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Stat Med. 2018 Jul 30;37(17):2561-2585. doi: 10.1002/sim.7658. Epub 2018 Apr 29.

Exposure, hazard, and survival analysis of diffusion on social networks.

Author information

1
Department of Biostatistics, University of Washington, Seattle, WA 98105, USA.
2
Department of Biostatistics, Yale School of Public Health, New Haven, CT 06510, USA.
3
Yale School of Management, New Haven, CT 06511, USA.
4
Department of Ecology & Evolutionary Biology, Yale University, New Haven, CT 06511, USA.
5
Department of Emergency Medicine, Stanford University, Stanford, CA 94305, USA.
6
Department of Political Science, University of Michigan, Ann Arbor, MI 48109, USA.
7
Department of Sociology, Yale University, New Haven, CT 06511, USA.
8
Department of Medicine, Yale School of Medicine, New Haven, CT 06510, USA.
9
Department of Biomedical Engineering, New Haven, CT 06511, USA.

Abstract

Sociologists, economists, epidemiologists, and others recognize the importance of social networks in the diffusion of ideas and behaviors through human societies. To measure the flow of information on real-world networks, researchers often conduct comprehensive sociometric mapping of social links between individuals and then follow the spread of an "innovation" from reports of adoption or change in behavior over time. The innovation is introduced to a small number of individuals who may also be encouraged to spread it to their network contacts. In conjunction with the known social network, the pattern of adoptions gives researchers insight into the spread of the innovation in the population and factors associated with successful diffusion. Researchers have used widely varying statistical tools to estimate these quantities, and there is disagreement about how to analyze diffusion on fully observed networks. Here, we describe a framework for measuring features of diffusion processes on social networks using the epidemiological concepts of exposure and competing risks. Given a realization of a diffusion process on a fully observed network, we show that classical survival regression models can be adapted to estimate the rate of diffusion, and actor/edge attributes associated with successful transmission or adoption, while accounting for the topology of the social network. We illustrate these tools by applying them to a randomized network intervention trial conducted in Honduras to estimate the rate of adoption of 2 health-related interventions-multivitamins and chlorine bleach for water purification-and determine factors associated with successful social transmission.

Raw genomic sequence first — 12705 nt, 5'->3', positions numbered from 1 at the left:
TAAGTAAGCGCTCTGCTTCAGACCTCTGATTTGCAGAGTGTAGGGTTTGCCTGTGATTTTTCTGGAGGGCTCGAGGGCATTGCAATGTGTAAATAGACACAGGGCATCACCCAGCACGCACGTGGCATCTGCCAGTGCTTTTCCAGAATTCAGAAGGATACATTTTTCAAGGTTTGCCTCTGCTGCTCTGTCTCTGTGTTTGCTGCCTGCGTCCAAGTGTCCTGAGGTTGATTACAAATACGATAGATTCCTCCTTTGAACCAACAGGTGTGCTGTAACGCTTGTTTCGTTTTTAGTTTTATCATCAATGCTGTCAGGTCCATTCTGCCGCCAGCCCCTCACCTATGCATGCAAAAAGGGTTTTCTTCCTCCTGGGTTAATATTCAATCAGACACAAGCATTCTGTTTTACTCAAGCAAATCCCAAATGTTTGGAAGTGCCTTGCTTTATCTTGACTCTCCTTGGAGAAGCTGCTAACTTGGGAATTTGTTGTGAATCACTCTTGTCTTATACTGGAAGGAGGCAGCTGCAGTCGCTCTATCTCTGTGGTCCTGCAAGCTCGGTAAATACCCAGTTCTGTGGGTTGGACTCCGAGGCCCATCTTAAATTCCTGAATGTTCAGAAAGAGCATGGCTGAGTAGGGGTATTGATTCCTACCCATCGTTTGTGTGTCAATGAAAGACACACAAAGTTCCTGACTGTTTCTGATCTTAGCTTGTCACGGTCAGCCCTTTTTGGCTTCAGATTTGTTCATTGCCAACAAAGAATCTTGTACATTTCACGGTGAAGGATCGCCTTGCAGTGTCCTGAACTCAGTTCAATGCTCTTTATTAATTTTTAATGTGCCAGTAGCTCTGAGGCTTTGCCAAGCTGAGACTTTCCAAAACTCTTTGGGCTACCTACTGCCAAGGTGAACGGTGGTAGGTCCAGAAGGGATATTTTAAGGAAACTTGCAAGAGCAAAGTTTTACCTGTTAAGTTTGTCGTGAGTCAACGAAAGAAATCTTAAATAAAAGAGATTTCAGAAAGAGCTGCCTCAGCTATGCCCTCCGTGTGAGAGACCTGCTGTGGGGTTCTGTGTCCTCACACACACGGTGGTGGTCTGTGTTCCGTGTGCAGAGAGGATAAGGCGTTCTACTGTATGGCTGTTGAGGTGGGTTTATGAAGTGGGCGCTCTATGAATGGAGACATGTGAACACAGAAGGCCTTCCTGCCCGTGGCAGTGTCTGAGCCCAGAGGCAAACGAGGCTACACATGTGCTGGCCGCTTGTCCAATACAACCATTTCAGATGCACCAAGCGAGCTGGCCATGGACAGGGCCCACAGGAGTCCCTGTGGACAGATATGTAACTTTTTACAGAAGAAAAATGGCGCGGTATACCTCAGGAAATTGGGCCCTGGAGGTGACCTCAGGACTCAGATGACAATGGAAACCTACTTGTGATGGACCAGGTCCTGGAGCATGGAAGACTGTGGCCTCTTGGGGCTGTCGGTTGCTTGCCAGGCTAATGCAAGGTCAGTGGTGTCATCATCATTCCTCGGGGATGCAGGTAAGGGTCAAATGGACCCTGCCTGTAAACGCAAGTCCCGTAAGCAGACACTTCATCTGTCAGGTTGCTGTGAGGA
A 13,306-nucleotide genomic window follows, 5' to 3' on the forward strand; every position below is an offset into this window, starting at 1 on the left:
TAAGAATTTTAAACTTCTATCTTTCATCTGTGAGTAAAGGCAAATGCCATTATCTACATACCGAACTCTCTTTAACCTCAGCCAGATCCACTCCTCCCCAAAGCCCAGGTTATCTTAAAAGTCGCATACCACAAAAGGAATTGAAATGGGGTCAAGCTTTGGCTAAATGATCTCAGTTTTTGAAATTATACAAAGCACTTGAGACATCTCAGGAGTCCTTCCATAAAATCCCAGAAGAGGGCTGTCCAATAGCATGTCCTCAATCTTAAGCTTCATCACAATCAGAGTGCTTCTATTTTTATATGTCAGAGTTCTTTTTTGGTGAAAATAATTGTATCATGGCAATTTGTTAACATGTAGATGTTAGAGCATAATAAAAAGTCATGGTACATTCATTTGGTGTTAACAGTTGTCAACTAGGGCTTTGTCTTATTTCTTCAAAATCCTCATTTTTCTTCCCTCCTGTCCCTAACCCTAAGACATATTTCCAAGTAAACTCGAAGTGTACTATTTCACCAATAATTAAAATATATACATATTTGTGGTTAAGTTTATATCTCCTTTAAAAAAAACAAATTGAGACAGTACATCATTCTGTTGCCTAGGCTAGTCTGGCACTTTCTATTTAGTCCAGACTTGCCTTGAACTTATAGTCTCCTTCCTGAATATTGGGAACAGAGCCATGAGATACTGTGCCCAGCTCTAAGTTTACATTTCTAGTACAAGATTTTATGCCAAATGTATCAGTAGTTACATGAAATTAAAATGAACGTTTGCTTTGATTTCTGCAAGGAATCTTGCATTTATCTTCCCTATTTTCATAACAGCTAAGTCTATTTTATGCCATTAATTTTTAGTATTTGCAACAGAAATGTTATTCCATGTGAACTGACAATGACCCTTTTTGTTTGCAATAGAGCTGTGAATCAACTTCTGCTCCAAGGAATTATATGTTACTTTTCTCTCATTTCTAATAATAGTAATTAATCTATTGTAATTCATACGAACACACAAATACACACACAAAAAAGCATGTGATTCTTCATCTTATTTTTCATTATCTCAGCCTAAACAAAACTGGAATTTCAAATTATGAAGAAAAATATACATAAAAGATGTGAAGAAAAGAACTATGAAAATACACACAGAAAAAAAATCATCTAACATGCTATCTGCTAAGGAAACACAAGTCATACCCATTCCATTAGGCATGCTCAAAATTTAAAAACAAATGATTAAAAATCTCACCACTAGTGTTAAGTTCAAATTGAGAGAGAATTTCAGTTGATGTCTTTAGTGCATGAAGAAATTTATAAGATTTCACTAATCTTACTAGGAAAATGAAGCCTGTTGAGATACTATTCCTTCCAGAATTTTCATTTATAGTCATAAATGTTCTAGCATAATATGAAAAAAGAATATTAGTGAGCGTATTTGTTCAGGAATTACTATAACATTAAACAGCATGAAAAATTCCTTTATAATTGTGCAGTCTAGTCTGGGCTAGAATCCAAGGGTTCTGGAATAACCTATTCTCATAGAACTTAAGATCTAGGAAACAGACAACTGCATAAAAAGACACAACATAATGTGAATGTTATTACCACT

KEYWORDS:

competing risks; diffusion of innovations; social network

PMID:
29707798
DOI:
10.1002/sim.7658

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